Turning to the other side of the equation, Lavazza relied on its own use in relation to its LAVAZZA QUALITÀ ORO product or, alternatively, use by a third party CAFFÈ MOLINARI ORO.

As mentioned at the outset, Lavazza’s product has been imported and sold in Australia since 1979. For many years (before the packaging that sparked this litigation), the packaging was in the following form or variations:

This, however, was not use of ORO simpliciter as a trade mark (e.g. at [548]).

Lavazza did establish that Caffè Molinari SpA has been supplying its CAFFÈ MOLINARI ORO product in Australia since September 1995:

The evidence of the lengths involved in establishing this use is quite involved and discussed in detail at [117] – [193]. This included evidence of witnesses from Molinari, the supplier, and CMS / Saeco, the first importer.

A particular twist here is that Modena’s importation and sale of CAFFÈ Molinari Oro coffee was found to be infringing conduct in the earlier Modena proceeding. However, the evidence of prior use in this case was from different witnesses, more extensive than and different to the evidence from Molinari that Modena advanced in the Modena proceeding.

At [574], Yates J found that the use of ORO on the CAFFÈ Molinari Oro packaging was use as a trade mark:

I reach this conclusion having regard to the size, colour, positioning, and prominence of the word “oro” on the packaging in relation to the other packaging elements. I observe that the word “oro” on that packaging is as conspicuous as the other trade mark used—CAFFÈ MOLINARI. I do not accept Cantarella’s contention that the word “oro” is used only as an element in the composite mark MISCELA DI CAFFÈ ORO, and not as a trade mark its own right.

However, the use of ORO BAR on the 3 kg packaging was not trade mark use of ORO alone – ORO BAR was not the same as, or substantially identical with ORO.

His Honour then went on to reject Cantarella’s contention that Molinari had abandoned its use of the trade mark.

At [581] – [582], Yates J recognised that ownership of a trade mark could be lost by abandonment – which required more than “mere” non-use or slightness of use. Despite the changes in Molinari’s packaging over the years, however, Yates J found Molinari had been using the ORO mark continuously as a matter of fact.

Finally, consistently with the decision in Anchorage Capital, Yates J ruled it was inappropriate to exercise his discretion under s 88(1) against non-cancellation of Cantarella’s mark.

In Anchorage Capital, the Full Court considered it was not in the public interest to allow someone, who was not the owner of the trade mark when they applied to register it, to jump the queue. Similarly, at [599], Yates J considered that ownership cannot (my emphasis) depend on the nature and scope of Cantarella’s reputation. Nor should other traders be vexed by use of the registrations “such as happened in the present case”.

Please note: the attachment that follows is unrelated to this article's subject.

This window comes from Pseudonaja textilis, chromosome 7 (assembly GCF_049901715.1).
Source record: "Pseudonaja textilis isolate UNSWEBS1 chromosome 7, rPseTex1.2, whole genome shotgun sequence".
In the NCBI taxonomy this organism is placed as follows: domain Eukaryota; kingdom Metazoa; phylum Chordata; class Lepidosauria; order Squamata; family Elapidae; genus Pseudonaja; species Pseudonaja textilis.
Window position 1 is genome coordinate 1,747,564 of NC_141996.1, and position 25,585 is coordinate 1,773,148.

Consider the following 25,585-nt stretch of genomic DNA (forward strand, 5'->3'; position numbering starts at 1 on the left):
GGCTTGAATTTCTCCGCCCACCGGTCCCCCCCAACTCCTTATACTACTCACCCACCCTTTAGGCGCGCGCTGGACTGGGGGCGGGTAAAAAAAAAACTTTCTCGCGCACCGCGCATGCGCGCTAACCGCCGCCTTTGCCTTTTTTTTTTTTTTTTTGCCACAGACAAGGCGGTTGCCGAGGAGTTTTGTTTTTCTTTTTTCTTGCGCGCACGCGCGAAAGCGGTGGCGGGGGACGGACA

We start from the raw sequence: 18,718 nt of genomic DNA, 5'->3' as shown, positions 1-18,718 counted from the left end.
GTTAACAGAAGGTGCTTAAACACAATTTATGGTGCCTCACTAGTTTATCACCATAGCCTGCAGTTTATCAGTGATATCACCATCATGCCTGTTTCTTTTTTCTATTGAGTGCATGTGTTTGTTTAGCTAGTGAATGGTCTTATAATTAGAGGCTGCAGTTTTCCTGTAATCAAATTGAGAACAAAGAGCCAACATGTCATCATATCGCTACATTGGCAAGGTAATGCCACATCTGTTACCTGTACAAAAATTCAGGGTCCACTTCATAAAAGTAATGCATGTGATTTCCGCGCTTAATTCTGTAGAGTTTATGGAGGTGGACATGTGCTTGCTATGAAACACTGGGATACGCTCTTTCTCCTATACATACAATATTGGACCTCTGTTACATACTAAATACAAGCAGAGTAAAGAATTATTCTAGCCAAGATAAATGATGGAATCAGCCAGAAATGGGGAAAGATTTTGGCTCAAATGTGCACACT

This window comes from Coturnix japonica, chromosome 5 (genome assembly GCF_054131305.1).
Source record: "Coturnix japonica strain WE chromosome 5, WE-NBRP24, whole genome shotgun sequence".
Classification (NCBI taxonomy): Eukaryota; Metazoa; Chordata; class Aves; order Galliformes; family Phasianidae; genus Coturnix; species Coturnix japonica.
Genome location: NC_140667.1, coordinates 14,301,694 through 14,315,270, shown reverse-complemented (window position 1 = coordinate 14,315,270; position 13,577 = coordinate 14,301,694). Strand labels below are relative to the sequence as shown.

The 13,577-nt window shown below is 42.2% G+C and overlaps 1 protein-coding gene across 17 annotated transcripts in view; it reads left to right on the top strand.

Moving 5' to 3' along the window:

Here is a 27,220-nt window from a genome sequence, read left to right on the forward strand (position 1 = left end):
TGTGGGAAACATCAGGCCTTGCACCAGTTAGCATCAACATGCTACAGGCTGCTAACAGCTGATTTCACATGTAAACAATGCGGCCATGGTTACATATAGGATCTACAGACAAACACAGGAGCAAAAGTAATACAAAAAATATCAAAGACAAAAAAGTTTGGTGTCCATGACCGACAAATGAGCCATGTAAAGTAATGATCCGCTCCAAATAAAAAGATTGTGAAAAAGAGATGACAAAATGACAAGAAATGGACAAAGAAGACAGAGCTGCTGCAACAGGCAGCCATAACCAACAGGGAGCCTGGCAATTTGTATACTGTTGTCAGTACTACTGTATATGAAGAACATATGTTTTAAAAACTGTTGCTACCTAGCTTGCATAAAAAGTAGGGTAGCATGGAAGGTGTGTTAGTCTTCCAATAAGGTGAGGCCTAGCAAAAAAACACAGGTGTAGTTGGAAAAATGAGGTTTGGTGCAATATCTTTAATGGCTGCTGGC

Obiter dicta

As it was not necessary for his decision, Yates J commented only briefly on Lavazza’s defences to infringement based on prior use, good faith description as per s 122(1)(b), a right of use (s 122(1)(e)) or honest concurrent user through the operation of s 122(1)(f) or (fa).

Perhaps the most interesting comment is that Yates J, who was I think a member of the Working Party to Recommend Changes to the Australian Trade Marks Legislation[6], suggested at [647] – [649] that the orthodoxy prevailing since McCormick that honest concurrent use does not defeat an opposition on grounds of s 58 or s 60 should be reconsidered. Referring to Project Blue Sky on statutory construction, his Honor noted at [647]:

However, giving s 58 an operation that is independent of s 44(3) robs the latter provision of practical effect. If the registered owner of a trade mark is truly the owner of that mark, every application under s 44(3) can be met with a s 58 objection by the registered owner. There is, therefore, an apparent conflict between the operation of s 44(3) and the operation of s 58 of the Act.

Yates J also drew attention to other drafting difficulties with s 122(1)(f) and (fa). At [642] for example, his Honour explained:

To explain, the defence under s 122(1)(f) is directed to the case where the infringer has used the very mark that is registered (in this case, the ORO word mark), and the Court is satisfied that the infringer would obtain registration of that mark in that person’s name. On the other hand, the defence under s 122(1)(fa) is directed to the case where the infringer has not used the mark that is registered, but a mark that is substantially identical with or deceptively similar to the mark that is registered, and the Court is satisfied that the infringer would obtain registration of the substantially identical or deceptively similar mark in that person’s name. (my emphasis)